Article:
The fishery of the red snapper (Lutjanus campechanus) is one of the most important in terms of the scale resource in the Gulf of Mexico (GM) region, being the fifth species of fish with greater extraction in Campeche (González-de la Rosa, Sánchez and Arreguín-Sánchez, 1994; Government of the State of Campeche, 2015).
During the decade of the 70s, the annual catch of red snapper in this same region was represented in 93% by L. campechanus, without indications of reduction of the population stock (Anderson et al. 2015). During the 80s, González-de la Rosa et al. (1994), Monroy-García, Garduño-Andrade and Espinosa (2002), as well as, Monroy-García, Arceo and Ríos (2004) stated that the red snapper resource was under-exploited and the fishery growing in the north from Yucatan, showing an increase in annual catches from 1,800.0 to 4,500.0 tonnes.
In Mexico, there was a historical maximum in the catch of red snapper during 1993. In the period 1986-1996, 4,956.0 t of the average annual catch was recorded and from 2000 to 2015 a decrease of 39.0% was observed with 2,996.0 t annual average according to the CNP (2018).
Despite the commercial importance of this resource, there are currently no biomass studies in the region. Monroy García et al. (2002) estimated that this indicator decreased from 32,957.0 t in 1984 to 16,877.0 in 1999, which is 51.0%, indicating that this population does not show signs of recovery. They also calculated a maximum sustainable yield (RMS) of 1,271.0 t / year. Recording a capture of 3,083.0 t in 1992, and an average of 1,384.0 t in the period 1984-1999, which exceeds the CMS and therefore there is a strong decrease, reporting that landings in the Gulf of Mexico (GM) declined from 71.0 to 80.0% by 2013 (Anderson et al., 2015).
Currently, in the Mexican states, the use of this resource does not present specific regulations such as a fishing management plan, reproductive closures, quotas or minimum catch sizes, which has influenced the decline in populations and therefore the availability of this resource, considering that it is currently deteriorating in the states of Tamaulipas, Veracruz, Campeche and Yucatan and at the level of maximum sustainable use in Tabasco (Anderson et al., 2015; CNP, 2018), the development of strategies for fishery management for this species, which involve the fisheries, government, academic and civil society organizations in order to establish standards for responsible fishing.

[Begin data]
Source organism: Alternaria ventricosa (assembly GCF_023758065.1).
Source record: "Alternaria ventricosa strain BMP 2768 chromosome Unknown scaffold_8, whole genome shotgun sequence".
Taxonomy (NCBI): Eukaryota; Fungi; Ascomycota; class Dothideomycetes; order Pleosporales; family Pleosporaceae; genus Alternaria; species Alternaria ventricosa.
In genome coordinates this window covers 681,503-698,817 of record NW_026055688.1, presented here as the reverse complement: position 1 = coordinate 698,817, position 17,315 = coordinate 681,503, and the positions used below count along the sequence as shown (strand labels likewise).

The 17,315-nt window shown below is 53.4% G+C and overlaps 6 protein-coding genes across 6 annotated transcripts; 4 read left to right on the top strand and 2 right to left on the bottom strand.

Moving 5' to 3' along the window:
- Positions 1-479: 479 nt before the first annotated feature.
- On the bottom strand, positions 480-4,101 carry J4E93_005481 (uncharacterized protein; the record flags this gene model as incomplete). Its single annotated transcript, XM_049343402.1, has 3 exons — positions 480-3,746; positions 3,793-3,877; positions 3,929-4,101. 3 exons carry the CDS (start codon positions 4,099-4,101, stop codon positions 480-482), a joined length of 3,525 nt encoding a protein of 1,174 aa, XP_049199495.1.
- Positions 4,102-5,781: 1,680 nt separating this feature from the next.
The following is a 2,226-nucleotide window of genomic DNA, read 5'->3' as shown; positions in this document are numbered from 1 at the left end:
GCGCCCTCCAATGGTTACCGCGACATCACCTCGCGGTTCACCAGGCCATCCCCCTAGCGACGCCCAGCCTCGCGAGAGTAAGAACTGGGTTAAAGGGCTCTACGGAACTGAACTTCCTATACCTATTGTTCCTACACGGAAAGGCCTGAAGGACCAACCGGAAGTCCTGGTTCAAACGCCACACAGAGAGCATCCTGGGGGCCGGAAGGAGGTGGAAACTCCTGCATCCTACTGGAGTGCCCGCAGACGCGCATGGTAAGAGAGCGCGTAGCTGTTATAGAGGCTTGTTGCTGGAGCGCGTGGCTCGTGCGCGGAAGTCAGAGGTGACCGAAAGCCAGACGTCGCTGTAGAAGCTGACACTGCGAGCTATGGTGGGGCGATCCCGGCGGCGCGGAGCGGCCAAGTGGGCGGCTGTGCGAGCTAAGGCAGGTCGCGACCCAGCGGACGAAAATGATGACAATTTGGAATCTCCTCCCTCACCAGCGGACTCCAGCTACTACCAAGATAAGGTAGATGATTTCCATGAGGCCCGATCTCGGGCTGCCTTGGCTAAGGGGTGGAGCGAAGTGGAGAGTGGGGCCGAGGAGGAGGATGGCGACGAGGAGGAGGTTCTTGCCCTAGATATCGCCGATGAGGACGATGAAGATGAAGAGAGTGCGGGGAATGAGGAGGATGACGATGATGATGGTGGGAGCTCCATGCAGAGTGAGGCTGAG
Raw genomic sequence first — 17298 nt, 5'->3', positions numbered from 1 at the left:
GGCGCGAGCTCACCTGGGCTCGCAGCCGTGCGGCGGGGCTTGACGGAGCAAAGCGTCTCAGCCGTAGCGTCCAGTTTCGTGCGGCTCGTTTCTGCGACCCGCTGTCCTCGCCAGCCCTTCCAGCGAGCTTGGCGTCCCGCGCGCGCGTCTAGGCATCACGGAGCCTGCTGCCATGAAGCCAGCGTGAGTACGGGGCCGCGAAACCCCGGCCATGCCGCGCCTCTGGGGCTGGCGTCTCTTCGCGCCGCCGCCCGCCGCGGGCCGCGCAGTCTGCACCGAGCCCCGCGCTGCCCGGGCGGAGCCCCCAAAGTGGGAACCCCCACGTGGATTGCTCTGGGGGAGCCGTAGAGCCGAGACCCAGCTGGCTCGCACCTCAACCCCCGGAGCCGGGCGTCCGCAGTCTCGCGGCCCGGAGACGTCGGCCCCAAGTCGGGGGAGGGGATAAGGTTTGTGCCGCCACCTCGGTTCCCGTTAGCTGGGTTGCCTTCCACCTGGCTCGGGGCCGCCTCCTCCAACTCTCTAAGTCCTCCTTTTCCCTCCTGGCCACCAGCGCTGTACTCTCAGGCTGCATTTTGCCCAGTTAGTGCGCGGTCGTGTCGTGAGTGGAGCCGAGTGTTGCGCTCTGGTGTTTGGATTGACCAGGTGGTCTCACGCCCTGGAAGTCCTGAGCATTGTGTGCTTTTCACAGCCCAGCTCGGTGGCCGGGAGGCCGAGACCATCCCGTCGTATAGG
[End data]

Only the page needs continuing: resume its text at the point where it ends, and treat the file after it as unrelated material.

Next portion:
The fishery of the red snapper (Lutjanus campechanus) is one of the most important in terms of the scale resource in the Gulf of Mexico (GM) region, being the fifth species of fish with greater extraction in Campeche (González-de la Rosa,
By the end of 2024, the FIP aims to achieve a management performance in accordance with all the 28 MSC indicators for sustainable fisheries. This FIP is also working towards completing the following objectives:
Implement a continuous monitoring program that permit generate basic fishery information of the red snapper stocks (September 2019 - December 2024).
Analyze the fishery impact on the ecosystem, habitat and associated species, to improve its management (January 2020 - December 2024).
Design and promote a quota management program with an ecosystem approach to mitigate fishing pressure (January 2021 - December 2024).
A red snapper advisor committee will be created, which will allow strengthens decisionmaking processes (January 2022 - December 2023).
Create a specific management program to the fishery that allows achieving the development of fishery regulations and improvements in compliance, such as the progressive recovery of the stock of red snapper (January 2021 - December 2024).
Additional objectives to the MSC standard:
Generate financial and political support, from collaboration among stakeholders (August 2019 - December 2024).
Share research results and improvements obtained through workshops, scientific publications and other materials to research and decision-making processes (January 2021 - December 2024).
FIP at a Glance
This pie chart represents completed environmental actions. Non-completed environmental actions may contain completed sub-tasks that are not illustrated here. For more information on environmental action progress visit the Actions Progress tab.